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Precession of Mercury's Orbit

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Relativity and the Motion of Mercury
Charles Lane Poor, Ph.D. (bio)
Professor Emeritus of Celestial Mechanics,
Columbia University

Link to Paper (Archive)

From the Introduction:   “ Does the relativity theory, as asserted by Einstein, explain and account for even the single motion of tile perihelion of Mercury? In what way do the formulas of relativity differ from those of the classical mathematics of Newton, and how do these new formulas explain this motion? It is the purpose of this paper to discuss this single phase of the matter; to show that the very equations, or formulas, cited by the relativists as furnishing an explanation of this motion, utterly fail to furnish such an explanation. The formulas of relativity dynamics can not and do not explain the observed perihelial motion of Mercury. ”

The Theory of Mercury’s Anomalous Precession
Roger A. Rydin, Sc.D. (resume)
Associate Professor Emeritus of Nuclear Engineering,
University of Virginia

Link to Paper (Archive)

Abstract:   “ Urbain Le Verrier published a preliminary paper in 1841 on the Theory of Mercury, and a definitive paper in 1859. He discovered a small unexplained shift in the perihelion of Mercury of 39” per century. The results were corrected in 1895 by Simon Newcomb, who increased the anomalous shift by about 10%. Albert Einstein, at the end of his 1916 paper on General Relativity, gave a specific solution for the perihelion shift which exactly matched the discrepancy. Dating from the 1947 Clemence review paper, that explanation and precise value have remained to the present time, being completely accepted by theoretical physicists as absolutely true. Modern numerical fittings of planetary orbits called Ephemerides contain linearized General Relativity corrections that cannot be turned off to see if discrepancies between observation and computation still exist of the magnitude necessary to support the General Relativity estimates of the differences.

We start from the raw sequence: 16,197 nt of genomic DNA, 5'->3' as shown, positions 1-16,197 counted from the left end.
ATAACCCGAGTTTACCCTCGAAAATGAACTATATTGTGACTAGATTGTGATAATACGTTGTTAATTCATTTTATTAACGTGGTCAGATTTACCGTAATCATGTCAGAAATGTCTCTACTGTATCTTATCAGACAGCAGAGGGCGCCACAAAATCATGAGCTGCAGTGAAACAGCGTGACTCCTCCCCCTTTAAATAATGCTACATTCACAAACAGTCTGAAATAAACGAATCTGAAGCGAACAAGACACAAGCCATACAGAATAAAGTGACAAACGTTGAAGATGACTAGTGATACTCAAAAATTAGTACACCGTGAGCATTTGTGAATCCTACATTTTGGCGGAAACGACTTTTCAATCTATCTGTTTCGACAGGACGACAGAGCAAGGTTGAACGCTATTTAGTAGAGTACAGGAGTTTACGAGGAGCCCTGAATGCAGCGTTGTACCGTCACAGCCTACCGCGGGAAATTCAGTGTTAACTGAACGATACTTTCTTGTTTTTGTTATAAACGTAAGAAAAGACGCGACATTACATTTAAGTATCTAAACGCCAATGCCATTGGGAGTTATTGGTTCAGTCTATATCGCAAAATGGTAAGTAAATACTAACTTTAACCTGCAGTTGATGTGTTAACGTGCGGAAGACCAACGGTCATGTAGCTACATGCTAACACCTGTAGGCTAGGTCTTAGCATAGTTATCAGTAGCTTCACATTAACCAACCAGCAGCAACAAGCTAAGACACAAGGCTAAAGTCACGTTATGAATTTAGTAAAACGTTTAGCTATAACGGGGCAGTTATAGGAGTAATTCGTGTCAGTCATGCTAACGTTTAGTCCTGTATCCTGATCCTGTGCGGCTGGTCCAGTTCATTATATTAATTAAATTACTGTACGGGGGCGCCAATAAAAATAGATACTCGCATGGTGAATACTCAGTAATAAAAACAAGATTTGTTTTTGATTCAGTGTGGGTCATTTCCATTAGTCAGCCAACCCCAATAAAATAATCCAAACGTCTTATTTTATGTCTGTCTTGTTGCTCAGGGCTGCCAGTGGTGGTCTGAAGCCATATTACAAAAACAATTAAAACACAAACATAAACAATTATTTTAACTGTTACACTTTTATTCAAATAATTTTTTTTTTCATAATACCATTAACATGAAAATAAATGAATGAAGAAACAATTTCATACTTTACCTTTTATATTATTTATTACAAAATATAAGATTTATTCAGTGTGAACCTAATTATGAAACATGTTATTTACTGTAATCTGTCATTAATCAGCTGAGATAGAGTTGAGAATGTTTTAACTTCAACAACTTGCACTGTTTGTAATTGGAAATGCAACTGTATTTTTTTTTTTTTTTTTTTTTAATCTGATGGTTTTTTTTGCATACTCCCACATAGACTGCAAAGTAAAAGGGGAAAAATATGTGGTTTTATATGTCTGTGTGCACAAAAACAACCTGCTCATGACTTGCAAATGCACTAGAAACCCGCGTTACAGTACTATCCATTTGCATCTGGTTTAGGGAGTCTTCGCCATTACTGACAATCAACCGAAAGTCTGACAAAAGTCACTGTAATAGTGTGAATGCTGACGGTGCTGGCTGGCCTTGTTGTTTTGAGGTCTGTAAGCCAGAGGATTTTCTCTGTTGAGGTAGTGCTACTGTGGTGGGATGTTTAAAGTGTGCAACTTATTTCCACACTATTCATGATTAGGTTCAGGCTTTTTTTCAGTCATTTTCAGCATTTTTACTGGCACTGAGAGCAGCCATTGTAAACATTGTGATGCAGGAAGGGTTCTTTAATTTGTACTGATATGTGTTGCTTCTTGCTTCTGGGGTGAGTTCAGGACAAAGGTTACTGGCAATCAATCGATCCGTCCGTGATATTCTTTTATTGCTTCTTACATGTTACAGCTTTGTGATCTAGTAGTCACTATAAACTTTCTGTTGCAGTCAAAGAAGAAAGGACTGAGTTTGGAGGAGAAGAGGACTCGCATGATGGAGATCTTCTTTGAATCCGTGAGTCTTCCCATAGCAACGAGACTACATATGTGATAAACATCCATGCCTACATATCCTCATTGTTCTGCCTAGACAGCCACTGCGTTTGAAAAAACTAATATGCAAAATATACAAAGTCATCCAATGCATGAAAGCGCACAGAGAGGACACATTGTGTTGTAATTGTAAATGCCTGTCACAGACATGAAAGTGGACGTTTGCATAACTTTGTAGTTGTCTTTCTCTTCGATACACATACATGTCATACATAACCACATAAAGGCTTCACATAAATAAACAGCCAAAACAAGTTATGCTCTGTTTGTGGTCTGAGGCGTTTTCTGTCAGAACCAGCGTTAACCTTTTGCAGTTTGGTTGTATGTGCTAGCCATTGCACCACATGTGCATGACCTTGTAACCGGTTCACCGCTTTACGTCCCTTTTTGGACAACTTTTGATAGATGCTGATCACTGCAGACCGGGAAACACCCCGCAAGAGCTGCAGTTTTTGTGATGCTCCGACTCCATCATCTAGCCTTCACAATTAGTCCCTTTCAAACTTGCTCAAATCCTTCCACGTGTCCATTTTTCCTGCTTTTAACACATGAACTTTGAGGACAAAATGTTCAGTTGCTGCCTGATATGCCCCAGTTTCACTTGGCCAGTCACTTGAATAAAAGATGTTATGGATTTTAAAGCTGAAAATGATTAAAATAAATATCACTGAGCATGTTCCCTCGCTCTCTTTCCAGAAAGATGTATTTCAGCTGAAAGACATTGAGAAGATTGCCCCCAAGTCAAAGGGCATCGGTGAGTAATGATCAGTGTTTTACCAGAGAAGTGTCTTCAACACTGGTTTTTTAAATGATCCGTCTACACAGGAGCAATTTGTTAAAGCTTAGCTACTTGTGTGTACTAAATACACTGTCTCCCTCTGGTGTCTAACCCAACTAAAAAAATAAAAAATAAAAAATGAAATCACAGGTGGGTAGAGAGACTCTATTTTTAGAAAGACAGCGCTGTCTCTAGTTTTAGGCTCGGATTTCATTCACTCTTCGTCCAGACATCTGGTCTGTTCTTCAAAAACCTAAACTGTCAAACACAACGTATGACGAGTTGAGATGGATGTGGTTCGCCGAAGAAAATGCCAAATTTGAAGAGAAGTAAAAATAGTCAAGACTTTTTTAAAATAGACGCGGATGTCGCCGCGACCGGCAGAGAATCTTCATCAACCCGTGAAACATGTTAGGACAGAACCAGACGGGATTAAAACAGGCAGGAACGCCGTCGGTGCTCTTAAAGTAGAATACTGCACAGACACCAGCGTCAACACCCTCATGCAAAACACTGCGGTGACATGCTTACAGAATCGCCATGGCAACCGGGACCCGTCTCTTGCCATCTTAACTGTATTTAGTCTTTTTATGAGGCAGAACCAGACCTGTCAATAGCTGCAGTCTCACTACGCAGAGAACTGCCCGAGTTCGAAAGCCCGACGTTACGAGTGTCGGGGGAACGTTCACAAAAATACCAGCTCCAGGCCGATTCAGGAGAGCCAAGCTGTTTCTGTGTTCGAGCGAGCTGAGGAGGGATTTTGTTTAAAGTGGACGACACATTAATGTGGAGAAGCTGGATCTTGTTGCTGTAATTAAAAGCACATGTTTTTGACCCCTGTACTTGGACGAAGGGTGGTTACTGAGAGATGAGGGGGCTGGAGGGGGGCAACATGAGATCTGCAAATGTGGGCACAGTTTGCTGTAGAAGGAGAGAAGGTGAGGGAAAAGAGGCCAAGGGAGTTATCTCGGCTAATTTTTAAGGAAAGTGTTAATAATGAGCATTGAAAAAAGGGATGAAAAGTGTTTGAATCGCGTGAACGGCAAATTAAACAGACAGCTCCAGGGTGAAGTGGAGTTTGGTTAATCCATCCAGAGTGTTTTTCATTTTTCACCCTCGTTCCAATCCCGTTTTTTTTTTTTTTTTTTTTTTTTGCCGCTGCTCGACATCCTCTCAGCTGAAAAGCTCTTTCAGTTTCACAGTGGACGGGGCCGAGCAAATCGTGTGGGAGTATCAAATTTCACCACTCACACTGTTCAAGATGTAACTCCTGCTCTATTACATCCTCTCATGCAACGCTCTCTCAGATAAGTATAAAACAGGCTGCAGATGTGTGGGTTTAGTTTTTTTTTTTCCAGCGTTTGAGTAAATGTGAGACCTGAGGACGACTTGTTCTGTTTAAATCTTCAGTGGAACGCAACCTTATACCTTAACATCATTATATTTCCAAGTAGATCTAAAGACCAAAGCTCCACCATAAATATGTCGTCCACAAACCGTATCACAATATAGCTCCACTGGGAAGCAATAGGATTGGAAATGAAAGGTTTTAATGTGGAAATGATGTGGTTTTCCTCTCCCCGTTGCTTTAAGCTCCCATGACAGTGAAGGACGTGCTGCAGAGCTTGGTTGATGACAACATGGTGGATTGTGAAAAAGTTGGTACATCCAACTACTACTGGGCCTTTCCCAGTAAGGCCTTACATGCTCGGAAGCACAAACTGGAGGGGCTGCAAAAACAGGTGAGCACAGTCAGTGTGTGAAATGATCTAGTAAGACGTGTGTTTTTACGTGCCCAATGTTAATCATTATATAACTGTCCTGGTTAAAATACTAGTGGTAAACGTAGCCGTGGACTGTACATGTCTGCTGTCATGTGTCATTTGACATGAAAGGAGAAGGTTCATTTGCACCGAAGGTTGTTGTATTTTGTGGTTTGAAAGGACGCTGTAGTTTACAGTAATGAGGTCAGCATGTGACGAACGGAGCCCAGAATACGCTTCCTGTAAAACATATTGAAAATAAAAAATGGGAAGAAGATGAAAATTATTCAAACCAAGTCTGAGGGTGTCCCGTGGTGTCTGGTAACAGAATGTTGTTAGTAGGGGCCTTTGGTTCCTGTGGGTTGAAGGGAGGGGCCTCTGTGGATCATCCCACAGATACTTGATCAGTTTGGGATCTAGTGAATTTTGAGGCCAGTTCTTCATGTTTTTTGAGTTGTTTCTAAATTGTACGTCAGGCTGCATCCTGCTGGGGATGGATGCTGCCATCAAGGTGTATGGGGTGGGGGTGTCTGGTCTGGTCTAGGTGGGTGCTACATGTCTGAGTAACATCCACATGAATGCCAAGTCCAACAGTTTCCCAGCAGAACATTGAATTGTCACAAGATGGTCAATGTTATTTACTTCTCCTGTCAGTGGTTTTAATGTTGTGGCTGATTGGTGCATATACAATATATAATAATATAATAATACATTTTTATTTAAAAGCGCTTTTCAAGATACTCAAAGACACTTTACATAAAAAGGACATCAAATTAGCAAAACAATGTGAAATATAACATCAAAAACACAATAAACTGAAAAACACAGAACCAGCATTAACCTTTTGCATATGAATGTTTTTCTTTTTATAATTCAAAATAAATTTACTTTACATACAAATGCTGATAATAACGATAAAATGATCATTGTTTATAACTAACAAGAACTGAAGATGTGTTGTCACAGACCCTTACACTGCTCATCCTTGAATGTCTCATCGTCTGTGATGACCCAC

The highly technical 1859 Le Verrier paper was written in French. The partial translation given here throws light on Le Verrier’s analysis and thought processes, and points out that the masses he used for Earth and Mercury are quite different from present day values. A 1924 paper by a professor of Celestial Mechanics critiques both the Einstein and the Le Verrier analyses, and a 1993 paper gives a different and better fit to some of Le Verrier’s data. Nonetheless, the effect of errors in planet masses seems to give new condition equations that do not change the perihelion discrepancy by a large amount. The question now is whether or not the excess shift of the perihelion of Mercury is real and has been properly explained in terms of General Relativity, or if there are other reasons for the observations. There are significant arguments that General Relativity has not been proven experimentally, and that it contains mathematical errors that invalidate its predictions. Vankov has analyzed Einstein’s 1915 derivation and concludes that when an inconsistency is corrected, there is no perihelion shift at all! ”